The Strategist

Chinese Watchdogs Take Up Arms for Next Round of Anti-Corruption Crusade

02/29/2016 - 14:25

Last week, the Chinese government announced that the anti-corruption campaign, launched in 2013, will go deep to the core of the country's political system. In 2016, the inspections will be conducted in the department of the Chinese Communist Party propaganda (CCP), the National Development and Reform Commission and even the Central Commission for Discipline Inspection, which is engaged in anti-corruption checks. The Chinese authorities and loyal to them commentators argue that the main task of the campaign is to strengthen people's confidence in the CPC and promote reform. On the other hand, critics argue that the atmosphere of fear created by Chinese President Xi Jinping among government officials hurts the economy and contributes solely to his personal power.

Dong Fang, wikimedia
Dong Fang, wikimedia
At a meeting of the Central Commission for Discipline Inspection (CCDI) On February 23, its Head Wang Qishan reported on last year's successes and outlined plans for the department in 2016. In 2015, CCDI traditionally broke its own record: the entity held 82 large check of the government bodies and provincial governments (39 inspections in 2014). 54 thousand people were investigated, what resulted in 20 thousand locked up, and the others lectured, demoted or dismissed from work. In 2015, CCDI launched a special anti-corruption mobile application. The innovation suited Chinese’s taste: they reported on the officials unsuitable conduct 2.8 million times. 1023 escaped corrupts were returned from abroad, with $ 461 million brought back to the state’s treasury.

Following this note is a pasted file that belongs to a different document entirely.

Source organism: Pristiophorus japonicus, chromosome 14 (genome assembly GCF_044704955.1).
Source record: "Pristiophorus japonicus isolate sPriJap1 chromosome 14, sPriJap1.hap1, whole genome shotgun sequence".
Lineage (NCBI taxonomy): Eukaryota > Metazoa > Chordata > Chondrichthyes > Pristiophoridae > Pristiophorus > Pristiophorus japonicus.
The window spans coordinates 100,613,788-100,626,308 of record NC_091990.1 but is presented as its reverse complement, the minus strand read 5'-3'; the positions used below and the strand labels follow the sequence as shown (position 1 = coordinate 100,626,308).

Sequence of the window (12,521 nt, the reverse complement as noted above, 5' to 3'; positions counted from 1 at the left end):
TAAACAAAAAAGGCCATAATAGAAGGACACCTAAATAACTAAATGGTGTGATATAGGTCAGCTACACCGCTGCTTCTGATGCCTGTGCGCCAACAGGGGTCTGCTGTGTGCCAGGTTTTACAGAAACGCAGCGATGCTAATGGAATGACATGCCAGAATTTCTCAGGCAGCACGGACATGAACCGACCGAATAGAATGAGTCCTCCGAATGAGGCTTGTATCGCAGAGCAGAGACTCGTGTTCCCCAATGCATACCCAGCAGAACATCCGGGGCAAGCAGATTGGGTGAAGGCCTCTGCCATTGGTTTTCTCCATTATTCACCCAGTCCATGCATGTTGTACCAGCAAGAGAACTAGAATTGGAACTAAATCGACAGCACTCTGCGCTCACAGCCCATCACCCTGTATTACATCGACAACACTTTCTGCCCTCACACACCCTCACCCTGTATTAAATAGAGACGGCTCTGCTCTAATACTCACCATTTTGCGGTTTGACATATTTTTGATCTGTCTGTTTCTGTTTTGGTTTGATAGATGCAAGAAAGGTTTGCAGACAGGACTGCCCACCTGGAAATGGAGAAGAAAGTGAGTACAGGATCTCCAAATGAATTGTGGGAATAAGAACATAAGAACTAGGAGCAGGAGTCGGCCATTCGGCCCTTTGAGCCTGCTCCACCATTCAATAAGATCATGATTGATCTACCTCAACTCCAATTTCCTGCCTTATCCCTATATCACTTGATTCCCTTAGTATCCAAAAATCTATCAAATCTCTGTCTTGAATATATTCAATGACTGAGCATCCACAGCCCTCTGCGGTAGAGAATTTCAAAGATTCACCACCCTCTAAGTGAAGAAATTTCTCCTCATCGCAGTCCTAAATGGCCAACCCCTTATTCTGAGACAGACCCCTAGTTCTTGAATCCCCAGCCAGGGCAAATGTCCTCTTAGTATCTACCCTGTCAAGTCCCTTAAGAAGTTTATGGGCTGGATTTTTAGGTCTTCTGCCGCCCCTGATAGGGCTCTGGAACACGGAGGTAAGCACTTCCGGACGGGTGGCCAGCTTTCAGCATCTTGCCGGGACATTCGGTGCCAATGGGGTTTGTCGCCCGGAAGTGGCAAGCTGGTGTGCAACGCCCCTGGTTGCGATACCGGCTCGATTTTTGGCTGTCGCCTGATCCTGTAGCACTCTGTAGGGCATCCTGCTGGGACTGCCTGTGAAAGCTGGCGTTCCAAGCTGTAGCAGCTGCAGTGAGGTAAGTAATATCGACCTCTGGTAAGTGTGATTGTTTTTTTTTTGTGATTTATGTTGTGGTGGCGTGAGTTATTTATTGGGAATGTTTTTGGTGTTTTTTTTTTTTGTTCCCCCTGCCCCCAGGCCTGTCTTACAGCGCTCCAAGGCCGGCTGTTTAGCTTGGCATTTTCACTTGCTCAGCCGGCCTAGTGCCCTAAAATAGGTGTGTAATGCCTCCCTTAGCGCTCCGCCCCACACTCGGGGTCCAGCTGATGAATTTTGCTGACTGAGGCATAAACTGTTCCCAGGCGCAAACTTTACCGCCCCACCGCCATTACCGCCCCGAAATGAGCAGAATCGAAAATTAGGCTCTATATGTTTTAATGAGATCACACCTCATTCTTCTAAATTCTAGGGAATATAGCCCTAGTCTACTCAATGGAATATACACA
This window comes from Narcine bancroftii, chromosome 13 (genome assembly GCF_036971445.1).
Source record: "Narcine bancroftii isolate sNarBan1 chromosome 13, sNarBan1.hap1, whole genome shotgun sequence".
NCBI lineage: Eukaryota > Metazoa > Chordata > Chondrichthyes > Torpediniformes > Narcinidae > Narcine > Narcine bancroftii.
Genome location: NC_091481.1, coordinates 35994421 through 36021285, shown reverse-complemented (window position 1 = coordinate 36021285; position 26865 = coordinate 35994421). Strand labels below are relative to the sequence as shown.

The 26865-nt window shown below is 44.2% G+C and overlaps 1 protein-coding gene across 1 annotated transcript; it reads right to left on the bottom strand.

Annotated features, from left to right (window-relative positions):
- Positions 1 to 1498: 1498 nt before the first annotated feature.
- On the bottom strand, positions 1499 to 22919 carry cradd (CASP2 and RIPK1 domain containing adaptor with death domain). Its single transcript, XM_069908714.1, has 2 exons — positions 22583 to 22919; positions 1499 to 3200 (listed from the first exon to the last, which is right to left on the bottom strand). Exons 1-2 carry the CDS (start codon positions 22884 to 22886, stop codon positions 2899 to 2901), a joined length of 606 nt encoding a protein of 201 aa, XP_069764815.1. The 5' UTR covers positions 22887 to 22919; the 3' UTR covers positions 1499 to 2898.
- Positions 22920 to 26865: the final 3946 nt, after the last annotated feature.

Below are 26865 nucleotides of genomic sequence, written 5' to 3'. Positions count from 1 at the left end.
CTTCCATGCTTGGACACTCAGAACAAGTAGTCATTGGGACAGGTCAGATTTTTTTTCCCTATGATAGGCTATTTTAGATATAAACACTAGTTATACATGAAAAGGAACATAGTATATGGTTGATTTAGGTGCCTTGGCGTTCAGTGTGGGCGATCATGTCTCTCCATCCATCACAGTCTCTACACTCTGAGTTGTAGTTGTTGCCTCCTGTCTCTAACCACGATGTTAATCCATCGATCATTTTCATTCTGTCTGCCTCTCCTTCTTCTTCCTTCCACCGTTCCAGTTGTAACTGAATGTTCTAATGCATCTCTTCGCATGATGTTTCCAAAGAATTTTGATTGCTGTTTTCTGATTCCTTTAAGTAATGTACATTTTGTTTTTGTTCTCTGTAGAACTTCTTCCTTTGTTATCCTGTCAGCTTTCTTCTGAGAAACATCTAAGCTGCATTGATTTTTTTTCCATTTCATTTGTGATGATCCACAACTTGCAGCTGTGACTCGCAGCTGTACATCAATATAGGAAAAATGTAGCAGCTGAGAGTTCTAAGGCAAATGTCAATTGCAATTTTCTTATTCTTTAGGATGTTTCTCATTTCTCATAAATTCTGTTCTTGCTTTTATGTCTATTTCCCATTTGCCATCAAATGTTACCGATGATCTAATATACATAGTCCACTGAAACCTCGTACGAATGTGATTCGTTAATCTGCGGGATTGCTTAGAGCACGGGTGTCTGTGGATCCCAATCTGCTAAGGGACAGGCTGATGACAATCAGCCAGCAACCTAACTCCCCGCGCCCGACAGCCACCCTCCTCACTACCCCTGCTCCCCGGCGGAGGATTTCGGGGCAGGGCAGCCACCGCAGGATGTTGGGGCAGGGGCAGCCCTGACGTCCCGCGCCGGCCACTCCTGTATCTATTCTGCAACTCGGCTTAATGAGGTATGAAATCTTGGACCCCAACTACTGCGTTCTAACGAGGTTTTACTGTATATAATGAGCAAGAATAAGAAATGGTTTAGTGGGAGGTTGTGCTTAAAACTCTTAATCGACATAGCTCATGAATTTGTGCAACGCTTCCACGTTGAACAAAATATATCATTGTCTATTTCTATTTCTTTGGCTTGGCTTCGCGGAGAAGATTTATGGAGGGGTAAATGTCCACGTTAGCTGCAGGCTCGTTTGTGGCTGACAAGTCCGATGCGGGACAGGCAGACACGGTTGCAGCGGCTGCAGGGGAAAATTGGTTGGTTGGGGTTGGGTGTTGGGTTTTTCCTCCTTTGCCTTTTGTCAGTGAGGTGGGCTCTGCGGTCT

Wang Qishan announced that CCDI is going to start the year from checking 32 government bodies and 4 province governments. Among them are CCDI itself, the Communist Party Propaganda Department, the National Commission for Development and Reform, the Committee for the Control and Management of State Property of China, the Ministry of Industry and other departments.

Never before has an anti-corruption campaign approached so close to the "working" core of China's political system responsible for its routine functioning. Before, there were mainly its peripheral elements. Besides direct fight against corruption, CCDI officials will check on loyalty of the party’s leadership and compliance criteria.

Famous Chinese political scientist and historian Zhang Lifan, close to the country’s leadership, said that today the struggle for party discipline is even more important in terms of identifying bribery. "There is a problem of lack of loyalty within the bureaucracy – he said in an interview to Xinhua. -They do not want to sink deep into work if there’s no personal gain for them." The scientist thinks that leader Xi Jinping should take on strict implementation of regulations across the vertical of power as the key moment in the struggle for economic restructuring.

So far, the anti-corruption campaign has been giving inconsistent results. According to Xinhua agency, citizens' confidence in the fact that the government is trying its best to fight corruption, has grown to 75% over the last year. Since its inception in 2013, have been punished nearly 200 thousand officials at all levels up to the members of the country’s highest political leadership. On the other hand, the atmosphere of fear hanging among Chinese officials slows down implementation of large and potentially corrupt-intensive projects.